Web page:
Ridged perlin noise is actually fairly easy to do - you just have to ABS() either the final heightmap or some subset of the noise layers (and then invert the resulting height map values, to make sure the ridge occurs at the high values).
Example: (basic perlin noise with trilinear interpolation followed by ABS and INVERT of the entire height field). (INVERT means "multiply by -1".)
I highly recommend experimenting with various configurations of fractal noise layers and basic mathematical/logical operations.
Another example: (two different low frequency perlin noise layers merged using a logical INTERSECTION / math MINIMUM function)
However, no simple modification to a fractal noise algorithm will give you those details that appear to "flow downhill" (and make the terrain much more realistic and appealing). To achieve those, you will need to add some kind of erosion simulation, which is a much more complex beast (both algorithm-wise and CPU-wise).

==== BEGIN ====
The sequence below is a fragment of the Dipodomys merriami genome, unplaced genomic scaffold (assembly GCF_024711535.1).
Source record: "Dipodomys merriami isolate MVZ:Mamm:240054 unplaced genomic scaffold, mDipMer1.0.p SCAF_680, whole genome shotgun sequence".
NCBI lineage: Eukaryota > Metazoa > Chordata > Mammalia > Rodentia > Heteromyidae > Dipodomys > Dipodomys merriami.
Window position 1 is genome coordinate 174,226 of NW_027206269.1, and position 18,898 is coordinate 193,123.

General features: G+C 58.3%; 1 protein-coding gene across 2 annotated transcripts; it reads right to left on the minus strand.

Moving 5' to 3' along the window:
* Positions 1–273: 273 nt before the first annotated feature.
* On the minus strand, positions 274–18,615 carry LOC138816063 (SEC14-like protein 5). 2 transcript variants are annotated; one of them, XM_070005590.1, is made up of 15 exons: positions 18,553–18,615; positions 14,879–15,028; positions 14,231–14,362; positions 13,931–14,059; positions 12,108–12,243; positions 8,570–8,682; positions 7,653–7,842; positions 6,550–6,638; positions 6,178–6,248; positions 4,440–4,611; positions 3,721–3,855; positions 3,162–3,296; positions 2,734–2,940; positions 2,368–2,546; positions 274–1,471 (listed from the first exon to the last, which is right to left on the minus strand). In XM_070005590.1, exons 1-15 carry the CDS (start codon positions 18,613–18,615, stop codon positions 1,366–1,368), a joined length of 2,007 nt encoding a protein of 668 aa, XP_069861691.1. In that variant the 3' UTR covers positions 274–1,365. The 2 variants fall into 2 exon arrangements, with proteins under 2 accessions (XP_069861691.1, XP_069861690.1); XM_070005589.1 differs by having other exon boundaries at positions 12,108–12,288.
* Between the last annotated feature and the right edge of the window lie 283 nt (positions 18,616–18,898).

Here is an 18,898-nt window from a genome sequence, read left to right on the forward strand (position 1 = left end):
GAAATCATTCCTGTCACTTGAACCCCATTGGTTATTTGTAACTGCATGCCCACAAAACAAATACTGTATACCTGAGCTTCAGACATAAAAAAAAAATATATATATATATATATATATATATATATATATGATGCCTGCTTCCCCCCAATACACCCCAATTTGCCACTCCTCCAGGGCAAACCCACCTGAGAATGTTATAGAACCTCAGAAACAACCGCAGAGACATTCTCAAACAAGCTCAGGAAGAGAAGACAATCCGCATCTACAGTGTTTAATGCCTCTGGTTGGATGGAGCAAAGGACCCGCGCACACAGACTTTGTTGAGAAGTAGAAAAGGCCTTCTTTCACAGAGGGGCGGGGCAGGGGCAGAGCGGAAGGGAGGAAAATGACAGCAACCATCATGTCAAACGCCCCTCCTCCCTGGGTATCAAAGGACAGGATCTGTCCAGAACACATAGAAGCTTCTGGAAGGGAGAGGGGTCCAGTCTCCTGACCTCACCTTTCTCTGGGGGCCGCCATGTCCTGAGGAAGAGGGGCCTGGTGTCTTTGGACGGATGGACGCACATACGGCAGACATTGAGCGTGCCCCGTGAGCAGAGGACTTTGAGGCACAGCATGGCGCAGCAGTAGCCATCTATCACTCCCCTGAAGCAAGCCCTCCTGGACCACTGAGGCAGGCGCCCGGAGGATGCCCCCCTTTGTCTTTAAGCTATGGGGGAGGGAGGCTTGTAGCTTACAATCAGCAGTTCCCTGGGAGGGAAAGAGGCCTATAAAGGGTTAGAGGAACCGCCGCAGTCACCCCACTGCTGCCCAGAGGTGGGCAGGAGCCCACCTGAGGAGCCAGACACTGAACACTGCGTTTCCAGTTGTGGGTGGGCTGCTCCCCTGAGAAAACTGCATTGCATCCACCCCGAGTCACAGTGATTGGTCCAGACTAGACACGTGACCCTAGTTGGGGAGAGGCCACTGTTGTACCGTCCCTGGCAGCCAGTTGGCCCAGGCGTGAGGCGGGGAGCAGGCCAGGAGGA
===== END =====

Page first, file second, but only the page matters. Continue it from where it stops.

For some information on that, I recommend these two papers (you can ignore the GPU part, the algorithms work fine on CPU, although in my experience the simulation will take a minute or so for a 1000x1000 px image):
- Mei, Xing, Decaudin, Philippe and Hu, Bao-Gang. Fast Hydraulic Erosion Simulation and Visualisation on GPU. 2007.
- Fast Hydraulic and Thermal Erosion on the GPU. Jákó, Balász. 2011. The 15th Central European Seminar on Computer Graphics.
Let's clarify what I mean by "apply ABS on the height field".
You simply grab numeric value of height in each pixel of the map and apply the ABS () function on it, discarding its sign.
That assumes that the perlin noise generator generates the values in range <-1,1> (or another range centered on 0). ~50% of the pixels are expected to have value greater than 0 and ~50% are expected to have value less than 0.
The ABS causes sharp ridges to be created where the 0 is, since all the bilinear/trilinear interpolation would make sure that there used to be a smooth slope passing through the 0 value.
Consider this image:
It shows two COS(x) functions, one of which was modulated with an ABS function (I have added a small offset to make sure both lines are visible separately). Now imagine that the purple line is flipped vertically - you end up with two mountains with sharp ridges and a valley in between:)